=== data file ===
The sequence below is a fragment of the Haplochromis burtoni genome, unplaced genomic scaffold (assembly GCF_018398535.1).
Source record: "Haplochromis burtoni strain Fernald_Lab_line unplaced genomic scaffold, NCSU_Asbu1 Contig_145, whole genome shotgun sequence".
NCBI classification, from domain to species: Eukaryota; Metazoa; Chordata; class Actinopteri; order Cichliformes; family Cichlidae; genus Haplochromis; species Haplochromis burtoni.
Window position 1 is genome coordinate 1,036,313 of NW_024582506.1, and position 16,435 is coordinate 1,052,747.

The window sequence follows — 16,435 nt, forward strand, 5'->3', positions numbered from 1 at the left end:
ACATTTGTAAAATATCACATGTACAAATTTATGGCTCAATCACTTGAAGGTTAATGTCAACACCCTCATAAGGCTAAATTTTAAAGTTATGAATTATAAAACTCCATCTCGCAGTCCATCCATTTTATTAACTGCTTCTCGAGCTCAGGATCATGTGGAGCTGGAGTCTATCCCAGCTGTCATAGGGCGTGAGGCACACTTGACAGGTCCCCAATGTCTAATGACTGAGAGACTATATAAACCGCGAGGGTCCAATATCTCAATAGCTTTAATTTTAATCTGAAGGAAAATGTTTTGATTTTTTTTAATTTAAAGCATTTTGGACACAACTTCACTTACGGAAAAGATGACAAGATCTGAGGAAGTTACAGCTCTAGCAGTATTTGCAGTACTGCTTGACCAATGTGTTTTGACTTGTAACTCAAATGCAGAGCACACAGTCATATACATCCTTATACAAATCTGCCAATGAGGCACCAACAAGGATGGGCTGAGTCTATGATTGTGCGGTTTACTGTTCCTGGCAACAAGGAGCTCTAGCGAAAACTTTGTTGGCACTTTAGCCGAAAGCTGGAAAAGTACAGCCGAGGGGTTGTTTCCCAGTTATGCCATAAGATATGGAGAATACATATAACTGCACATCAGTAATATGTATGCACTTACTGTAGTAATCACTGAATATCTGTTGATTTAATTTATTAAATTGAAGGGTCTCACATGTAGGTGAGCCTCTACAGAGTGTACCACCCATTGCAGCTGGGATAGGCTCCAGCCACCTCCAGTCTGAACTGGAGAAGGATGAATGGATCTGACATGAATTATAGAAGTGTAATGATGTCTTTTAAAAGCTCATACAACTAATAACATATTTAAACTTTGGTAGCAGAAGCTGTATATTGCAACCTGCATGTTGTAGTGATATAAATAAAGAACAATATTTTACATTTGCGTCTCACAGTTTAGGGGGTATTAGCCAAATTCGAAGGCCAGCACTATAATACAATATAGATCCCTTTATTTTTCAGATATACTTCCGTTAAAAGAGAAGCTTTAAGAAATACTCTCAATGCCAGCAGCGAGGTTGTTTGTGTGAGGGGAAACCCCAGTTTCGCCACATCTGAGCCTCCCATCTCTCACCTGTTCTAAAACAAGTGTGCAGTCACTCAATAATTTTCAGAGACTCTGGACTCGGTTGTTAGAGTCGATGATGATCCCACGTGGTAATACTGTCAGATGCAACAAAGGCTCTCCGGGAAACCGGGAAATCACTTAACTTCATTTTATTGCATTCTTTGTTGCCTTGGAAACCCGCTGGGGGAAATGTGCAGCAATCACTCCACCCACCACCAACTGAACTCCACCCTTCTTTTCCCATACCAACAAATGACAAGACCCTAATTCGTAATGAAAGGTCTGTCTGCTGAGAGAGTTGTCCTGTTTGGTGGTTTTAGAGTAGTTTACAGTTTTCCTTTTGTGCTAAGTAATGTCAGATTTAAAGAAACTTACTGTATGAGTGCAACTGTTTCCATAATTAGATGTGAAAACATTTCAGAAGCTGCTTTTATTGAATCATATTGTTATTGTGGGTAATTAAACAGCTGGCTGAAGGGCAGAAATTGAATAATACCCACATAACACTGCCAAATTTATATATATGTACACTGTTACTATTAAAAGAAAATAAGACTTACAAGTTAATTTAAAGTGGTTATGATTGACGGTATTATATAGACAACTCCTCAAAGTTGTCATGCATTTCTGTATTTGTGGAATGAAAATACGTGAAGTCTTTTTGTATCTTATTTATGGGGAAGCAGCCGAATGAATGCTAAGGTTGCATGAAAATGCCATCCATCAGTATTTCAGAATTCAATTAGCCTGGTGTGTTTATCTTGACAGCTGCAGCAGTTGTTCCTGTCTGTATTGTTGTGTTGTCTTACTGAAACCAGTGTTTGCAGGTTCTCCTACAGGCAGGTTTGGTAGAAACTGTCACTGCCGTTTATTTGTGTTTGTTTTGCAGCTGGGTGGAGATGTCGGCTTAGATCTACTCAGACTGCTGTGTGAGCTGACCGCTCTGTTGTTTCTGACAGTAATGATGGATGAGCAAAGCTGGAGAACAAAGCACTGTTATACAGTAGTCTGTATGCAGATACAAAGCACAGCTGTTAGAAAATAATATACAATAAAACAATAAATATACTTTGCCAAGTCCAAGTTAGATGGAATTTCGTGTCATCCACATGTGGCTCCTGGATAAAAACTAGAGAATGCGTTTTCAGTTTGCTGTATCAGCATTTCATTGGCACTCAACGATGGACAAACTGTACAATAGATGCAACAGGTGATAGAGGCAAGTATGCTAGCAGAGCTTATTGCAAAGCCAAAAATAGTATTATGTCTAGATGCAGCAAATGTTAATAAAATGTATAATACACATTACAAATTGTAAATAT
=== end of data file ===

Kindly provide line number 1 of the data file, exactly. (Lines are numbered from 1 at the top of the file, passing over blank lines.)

The sequence below is a fragment of the Haplochromis burtoni genome, unplaced genomic scaffold (assembly GCF_018398535.1).